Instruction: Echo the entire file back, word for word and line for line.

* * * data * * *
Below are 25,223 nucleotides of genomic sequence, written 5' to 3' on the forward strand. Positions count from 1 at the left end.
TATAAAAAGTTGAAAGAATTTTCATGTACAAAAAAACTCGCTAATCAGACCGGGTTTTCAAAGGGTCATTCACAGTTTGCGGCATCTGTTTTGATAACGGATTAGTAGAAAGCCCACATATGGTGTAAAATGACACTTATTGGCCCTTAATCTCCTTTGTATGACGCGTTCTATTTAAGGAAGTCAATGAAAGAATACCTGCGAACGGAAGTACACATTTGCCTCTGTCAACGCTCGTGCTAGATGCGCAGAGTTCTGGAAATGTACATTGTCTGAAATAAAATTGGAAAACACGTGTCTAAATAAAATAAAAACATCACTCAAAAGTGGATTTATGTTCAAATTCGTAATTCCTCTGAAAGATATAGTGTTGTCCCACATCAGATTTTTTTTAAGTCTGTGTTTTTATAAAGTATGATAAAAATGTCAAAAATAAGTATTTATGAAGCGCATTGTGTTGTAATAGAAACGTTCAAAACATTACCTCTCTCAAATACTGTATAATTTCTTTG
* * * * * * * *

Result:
Below are 25,223 nucleotides of genomic sequence, written 5' to 3' on the forward strand. Positions count from 1 at the left end.
TATAAAAAGTTGAAAGAATTTTCATGTACAAAAAAACTCGCTAATCAGACCGGGTTTTCAAAGGGTCATTCACAGTTTGCGGCATCTGTTTTGATAACGGATTAGTAGAAAGCCCACATATGGTGTAAAATGACACTTATTGGCCCTTAATCTCCTTTGTATGACGCGTTCTATTTAAGGAAGTCAATGAAAGAATACCTGCGAACGGAAGTACACATTTGCCTCTGTCAACGCTCGTGCTAGATGCGCAGAGTTCTGGAAATGTACATTGTCTGAAATAAAATTGGAAAACACGTGTCTAAATAAAATAAAAACATCACTCAAAAGTGGATTTATGTTCAAATTCGTAATTCCTCTGAAAGATATAGTGTTGTCCCACATCAGATTTTTTTTAAGTCTGTGTTTTTATAAAGTATGATAAAAATGTCAAAAATAAGTATTTATGAAGCGCATTGTGTTGTAATAGAAACGTTCAAAACATTACCTCTCTCAAATACTGTATAATTTCTTTG